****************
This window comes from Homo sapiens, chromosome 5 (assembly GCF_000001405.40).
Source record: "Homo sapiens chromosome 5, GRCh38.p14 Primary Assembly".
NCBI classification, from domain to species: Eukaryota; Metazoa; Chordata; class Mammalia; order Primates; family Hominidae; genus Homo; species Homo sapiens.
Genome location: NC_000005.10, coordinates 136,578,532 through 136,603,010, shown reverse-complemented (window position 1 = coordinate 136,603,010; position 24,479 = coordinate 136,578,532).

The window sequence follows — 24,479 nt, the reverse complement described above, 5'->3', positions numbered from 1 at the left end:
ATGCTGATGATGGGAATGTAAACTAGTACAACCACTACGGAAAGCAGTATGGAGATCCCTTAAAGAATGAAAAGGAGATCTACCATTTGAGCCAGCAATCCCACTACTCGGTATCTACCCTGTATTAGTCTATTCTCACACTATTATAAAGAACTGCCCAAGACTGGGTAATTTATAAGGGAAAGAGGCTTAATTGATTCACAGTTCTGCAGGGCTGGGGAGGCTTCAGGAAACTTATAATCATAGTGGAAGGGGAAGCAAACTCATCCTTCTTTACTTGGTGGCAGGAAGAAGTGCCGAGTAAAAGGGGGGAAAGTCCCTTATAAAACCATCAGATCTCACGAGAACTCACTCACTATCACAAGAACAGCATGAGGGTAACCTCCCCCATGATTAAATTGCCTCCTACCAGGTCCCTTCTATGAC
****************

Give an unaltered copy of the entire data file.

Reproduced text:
This window comes from Homo sapiens, chromosome 5 (assembly GCF_000001405.40).
Source record: "Homo sapiens chromosome 5, GRCh38.p14 Primary Assembly".
NCBI classification, from domain to species: Eukaryota; Metazoa; Chordata; class Mammalia; order Primates; family Hominidae; genus Homo; species Homo sapiens.
Genome location: NC_000005.10, coordinates 136,578,532 through 136,603,010, shown reverse-complemented (window position 1 = coordinate 136,603,010; position 24,479 = coordinate 136,578,532).

The window sequence follows — 24,479 nt, the reverse complement described above, 5'->3', positions numbered from 1 at the left end:
ATGCTGATGATGGGAATGTAAACTAGTACAACCACTACGGAAAGCAGTATGGAGATCCCTTAAAGAATGAAAAGGAGATCTACCATTTGAGCCAGCAATCCCACTACTCGGTATCTACCCTGTATTAGTCTATTCTCACACTATTATAAAGAACTGCCCAAGACTGGGTAATTTATAAGGGAAAGAGGCTTAATTGATTCACAGTTCTGCAGGGCTGGGGAGGCTTCAGGAAACTTATAATCATAGTGGAAGGGGAAGCAAACTCATCCTTCTTTACTTGGTGGCAGGAAGAAGTGCCGAGTAAAAGGGGGGAAAGTCCCTTATAAAACCATCAGATCTCACGAGAACTCACTCACTATCACAAGAACAGCATGAGGGTAACCTCCCCCATGATTAAATTGCCTCCTACCAGGTCCCTTCTATGAC